Have you ever driven by a forest that is an old pine plantation with row upon row of Scots pine? Usually there is nothing in the undergrowth and the plantation is basically a monoculture. It is as interesting to walk through as a corn field. There may be a parking area and a sign indicating some facility or other. You drive by without another glance or thought. Such is the case on Taunton Rd. just west of Orono, ON. I see a sign for an Outdoor Education Center and for the Orono Crown Lands, but the trees around it are the monoculture of pine. I have driven by these lands a hundred times and never stopped. However a few weeks back while hiking at Stephen's Gulch a man I met suggested it would be worth visiting. Today I did just that. It was well worth it. I entered the area from the parking lot at the corner of Station St and Ochanski Rd just west of Orono. I walked a couple of hundred feet straight into the forest to the head of the trails. Here were some birdfeeders, and today, there were numerous chickadees, a few siskins, goldfinches, and at least one of each, red-breasted and white-breasted nuthatches. In the immediate vicinity I heard blue jays and saw crows as well.
Chickadees at feeder
The trails are quite extensive and have obviously been used for cross country skiing in recent days. With gently rolling topography I can see it would be a very nice place to ski and will definitely be back out in the near future with my skiis. Farther in to the area I saw tracks of a variety of animals including coyotes and deer. Red squirrels chattered at me. The sun was shining bright on the snow and there was very litle wind. All in all it was a beautiful winter afternoon.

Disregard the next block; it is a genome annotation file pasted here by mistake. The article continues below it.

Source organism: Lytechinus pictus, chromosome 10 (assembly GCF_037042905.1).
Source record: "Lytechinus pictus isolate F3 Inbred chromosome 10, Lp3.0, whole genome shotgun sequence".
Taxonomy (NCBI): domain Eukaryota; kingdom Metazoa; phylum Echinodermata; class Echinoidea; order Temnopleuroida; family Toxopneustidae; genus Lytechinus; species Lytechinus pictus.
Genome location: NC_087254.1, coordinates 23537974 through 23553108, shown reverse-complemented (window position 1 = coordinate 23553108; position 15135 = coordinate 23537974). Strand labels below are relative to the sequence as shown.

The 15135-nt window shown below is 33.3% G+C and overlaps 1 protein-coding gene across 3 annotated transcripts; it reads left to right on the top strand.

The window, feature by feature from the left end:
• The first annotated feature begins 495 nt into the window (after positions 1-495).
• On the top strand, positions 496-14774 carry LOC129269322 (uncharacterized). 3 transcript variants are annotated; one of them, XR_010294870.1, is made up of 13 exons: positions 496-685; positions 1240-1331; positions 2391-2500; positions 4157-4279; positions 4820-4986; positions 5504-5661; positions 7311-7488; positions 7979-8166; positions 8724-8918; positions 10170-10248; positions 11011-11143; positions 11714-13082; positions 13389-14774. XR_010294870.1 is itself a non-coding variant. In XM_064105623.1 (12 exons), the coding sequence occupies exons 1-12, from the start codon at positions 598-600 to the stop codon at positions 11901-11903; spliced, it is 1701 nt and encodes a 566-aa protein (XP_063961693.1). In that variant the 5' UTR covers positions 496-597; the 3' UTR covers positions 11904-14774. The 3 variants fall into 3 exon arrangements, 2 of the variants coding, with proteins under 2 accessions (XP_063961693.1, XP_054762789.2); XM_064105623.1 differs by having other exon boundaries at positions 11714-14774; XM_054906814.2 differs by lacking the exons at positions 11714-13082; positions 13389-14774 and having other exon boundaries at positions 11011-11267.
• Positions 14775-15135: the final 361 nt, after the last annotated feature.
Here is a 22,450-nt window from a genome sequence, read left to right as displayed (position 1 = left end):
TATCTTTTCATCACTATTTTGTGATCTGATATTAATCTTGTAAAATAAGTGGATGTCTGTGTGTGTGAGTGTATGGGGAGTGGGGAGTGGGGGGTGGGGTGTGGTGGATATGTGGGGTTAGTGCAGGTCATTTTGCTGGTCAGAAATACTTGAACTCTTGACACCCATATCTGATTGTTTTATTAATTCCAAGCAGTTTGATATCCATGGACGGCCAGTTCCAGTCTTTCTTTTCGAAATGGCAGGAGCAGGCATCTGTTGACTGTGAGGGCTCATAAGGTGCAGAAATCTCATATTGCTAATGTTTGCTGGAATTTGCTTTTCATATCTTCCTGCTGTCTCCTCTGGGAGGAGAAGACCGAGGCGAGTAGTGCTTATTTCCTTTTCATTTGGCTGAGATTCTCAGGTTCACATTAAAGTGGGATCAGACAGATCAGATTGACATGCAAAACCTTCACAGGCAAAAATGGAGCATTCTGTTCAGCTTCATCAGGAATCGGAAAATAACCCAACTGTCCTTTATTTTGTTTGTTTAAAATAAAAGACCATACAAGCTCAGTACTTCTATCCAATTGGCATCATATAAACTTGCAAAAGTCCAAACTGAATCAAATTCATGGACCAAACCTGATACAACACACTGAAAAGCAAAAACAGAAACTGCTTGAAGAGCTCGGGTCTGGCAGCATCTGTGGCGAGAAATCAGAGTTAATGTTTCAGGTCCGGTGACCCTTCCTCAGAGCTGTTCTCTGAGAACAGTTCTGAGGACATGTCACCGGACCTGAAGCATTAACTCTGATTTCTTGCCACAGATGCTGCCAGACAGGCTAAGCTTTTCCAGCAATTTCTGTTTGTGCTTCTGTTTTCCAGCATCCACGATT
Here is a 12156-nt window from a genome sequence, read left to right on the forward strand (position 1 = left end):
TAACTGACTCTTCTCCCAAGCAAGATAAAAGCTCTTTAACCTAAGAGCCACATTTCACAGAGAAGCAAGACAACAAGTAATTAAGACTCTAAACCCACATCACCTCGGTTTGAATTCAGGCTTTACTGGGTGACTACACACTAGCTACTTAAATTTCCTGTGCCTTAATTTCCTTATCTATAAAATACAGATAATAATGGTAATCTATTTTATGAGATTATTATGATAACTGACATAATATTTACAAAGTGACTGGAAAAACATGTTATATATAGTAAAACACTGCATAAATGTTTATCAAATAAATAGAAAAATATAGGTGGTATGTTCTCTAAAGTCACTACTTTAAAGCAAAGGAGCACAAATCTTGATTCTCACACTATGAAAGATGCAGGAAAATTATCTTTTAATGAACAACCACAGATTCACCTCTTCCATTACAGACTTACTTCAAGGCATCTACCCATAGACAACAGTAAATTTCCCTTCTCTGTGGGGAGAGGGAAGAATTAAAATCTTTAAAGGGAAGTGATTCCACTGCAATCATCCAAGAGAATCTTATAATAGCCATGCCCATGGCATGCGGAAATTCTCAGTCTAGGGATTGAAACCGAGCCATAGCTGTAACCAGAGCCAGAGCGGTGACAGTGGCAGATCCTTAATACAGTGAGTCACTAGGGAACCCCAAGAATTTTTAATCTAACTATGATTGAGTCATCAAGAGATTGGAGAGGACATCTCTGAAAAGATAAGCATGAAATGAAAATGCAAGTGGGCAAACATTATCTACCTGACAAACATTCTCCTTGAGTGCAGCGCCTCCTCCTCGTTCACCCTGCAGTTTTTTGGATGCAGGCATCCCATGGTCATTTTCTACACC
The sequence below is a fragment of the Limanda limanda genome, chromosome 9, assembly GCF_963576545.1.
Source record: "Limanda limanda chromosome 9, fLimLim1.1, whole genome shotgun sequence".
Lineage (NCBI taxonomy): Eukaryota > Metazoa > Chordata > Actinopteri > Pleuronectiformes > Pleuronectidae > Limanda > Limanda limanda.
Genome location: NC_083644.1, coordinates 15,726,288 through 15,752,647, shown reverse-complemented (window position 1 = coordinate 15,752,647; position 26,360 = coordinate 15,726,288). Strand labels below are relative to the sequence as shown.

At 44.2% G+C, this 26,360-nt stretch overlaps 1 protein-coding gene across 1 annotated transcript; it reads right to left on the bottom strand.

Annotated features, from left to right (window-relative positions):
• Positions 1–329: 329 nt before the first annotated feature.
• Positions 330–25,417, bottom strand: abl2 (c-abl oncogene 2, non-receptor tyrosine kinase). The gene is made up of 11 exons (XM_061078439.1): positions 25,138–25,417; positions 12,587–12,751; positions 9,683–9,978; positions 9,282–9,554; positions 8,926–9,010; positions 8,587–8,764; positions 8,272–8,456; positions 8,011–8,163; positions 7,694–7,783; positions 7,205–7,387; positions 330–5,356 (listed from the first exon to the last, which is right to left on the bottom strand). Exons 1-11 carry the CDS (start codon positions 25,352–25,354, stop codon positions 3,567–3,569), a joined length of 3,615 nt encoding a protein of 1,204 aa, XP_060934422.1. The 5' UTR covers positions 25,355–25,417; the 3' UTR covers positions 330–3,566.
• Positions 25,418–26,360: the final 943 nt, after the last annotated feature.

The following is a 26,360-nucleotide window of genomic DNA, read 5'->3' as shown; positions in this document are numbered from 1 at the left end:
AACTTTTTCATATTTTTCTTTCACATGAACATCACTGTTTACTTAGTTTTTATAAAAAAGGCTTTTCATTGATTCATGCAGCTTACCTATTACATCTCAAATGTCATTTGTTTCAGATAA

Deer Track through the forest
The forested areas are a mix of plantation conifers and deciduous second growth with rolling hills and small streams cutting through the area. This is all part of the Wilmot Creek watershed.
To look at the map at the entrance the area generally runs north south along the creek and is quite extensive with links across a few of the roads. It is large enough so that if you got turned around you might walk for an hour or two before coming out to a road. The main entrance sign had a pocket for trail maps but it was empty today. I would suggest you print one before leaving home. The map is one of the pages in the website run by the Orono Crown Lands trust.
This area looks to be great for mountain biking, hiking, and birding and in the winter skiing and snowshoeing. As it is only ten minutes from my house I will definitely be back!